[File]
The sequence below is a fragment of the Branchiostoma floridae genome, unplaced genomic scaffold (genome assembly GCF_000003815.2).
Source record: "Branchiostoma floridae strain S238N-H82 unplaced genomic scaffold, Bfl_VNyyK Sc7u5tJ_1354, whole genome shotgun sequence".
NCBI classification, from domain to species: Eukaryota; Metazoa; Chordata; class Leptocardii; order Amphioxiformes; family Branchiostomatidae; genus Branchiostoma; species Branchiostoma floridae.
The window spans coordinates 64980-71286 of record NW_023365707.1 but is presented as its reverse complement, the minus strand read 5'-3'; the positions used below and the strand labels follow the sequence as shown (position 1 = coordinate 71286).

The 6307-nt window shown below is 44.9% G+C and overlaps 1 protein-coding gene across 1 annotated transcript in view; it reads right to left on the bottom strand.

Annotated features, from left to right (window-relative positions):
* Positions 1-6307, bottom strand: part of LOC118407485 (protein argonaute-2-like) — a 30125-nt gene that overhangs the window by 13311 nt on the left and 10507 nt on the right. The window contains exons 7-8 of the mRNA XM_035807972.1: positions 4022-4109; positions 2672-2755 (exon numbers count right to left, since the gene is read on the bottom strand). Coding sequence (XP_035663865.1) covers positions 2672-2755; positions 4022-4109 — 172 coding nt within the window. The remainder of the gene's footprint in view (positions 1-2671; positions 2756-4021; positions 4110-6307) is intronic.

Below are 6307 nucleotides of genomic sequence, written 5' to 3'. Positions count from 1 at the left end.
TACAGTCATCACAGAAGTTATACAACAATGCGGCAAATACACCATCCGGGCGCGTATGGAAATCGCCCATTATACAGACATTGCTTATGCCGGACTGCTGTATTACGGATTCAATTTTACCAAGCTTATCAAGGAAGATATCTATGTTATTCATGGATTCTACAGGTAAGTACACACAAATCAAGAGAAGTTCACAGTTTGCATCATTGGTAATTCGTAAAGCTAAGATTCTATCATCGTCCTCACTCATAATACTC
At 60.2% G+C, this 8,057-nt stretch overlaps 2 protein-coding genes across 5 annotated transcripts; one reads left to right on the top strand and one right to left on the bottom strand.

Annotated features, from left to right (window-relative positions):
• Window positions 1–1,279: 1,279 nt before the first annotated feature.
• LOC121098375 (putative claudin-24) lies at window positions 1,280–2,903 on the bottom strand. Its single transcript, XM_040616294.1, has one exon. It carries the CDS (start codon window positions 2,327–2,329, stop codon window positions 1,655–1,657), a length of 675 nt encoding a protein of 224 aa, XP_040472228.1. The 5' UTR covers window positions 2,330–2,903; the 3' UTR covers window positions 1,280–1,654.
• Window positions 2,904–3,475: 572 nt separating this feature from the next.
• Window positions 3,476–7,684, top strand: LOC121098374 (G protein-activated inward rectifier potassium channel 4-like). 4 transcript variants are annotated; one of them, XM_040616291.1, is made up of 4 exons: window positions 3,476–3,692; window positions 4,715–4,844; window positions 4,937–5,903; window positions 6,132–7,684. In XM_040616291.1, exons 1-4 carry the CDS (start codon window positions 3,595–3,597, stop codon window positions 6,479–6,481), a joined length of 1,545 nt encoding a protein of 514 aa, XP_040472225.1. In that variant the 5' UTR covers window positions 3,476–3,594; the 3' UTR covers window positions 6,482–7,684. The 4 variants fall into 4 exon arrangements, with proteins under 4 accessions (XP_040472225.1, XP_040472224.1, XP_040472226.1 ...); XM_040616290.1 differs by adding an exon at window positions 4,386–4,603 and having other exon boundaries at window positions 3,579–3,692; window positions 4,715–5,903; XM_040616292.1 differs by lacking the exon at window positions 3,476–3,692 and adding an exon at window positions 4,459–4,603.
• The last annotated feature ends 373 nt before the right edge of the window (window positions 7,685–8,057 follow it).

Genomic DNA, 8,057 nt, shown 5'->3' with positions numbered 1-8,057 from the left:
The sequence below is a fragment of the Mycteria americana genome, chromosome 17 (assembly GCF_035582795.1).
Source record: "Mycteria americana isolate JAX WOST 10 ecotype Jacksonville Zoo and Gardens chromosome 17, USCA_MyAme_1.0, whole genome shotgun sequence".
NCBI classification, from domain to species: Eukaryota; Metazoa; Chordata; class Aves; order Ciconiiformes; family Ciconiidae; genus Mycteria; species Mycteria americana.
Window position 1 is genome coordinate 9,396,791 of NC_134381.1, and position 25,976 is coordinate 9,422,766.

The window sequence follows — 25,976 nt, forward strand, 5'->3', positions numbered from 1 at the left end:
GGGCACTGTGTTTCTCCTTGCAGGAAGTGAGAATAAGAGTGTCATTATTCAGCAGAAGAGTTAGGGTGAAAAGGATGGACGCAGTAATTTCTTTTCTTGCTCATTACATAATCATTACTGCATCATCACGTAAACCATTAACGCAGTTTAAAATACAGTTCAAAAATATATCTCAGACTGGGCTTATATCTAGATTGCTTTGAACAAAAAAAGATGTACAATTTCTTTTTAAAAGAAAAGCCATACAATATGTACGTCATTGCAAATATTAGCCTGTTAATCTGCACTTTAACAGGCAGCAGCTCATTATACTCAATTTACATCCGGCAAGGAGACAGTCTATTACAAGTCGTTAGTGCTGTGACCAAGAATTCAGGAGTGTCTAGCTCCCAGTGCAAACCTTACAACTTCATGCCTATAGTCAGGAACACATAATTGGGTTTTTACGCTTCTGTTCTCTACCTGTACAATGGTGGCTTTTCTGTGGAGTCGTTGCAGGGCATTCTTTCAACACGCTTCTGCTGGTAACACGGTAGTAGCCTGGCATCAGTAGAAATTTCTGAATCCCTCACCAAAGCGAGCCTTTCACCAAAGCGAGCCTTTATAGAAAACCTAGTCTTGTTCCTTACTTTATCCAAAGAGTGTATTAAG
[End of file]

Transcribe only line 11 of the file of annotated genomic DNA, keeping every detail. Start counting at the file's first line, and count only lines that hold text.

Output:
Annotated features, from left to right (window-relative positions):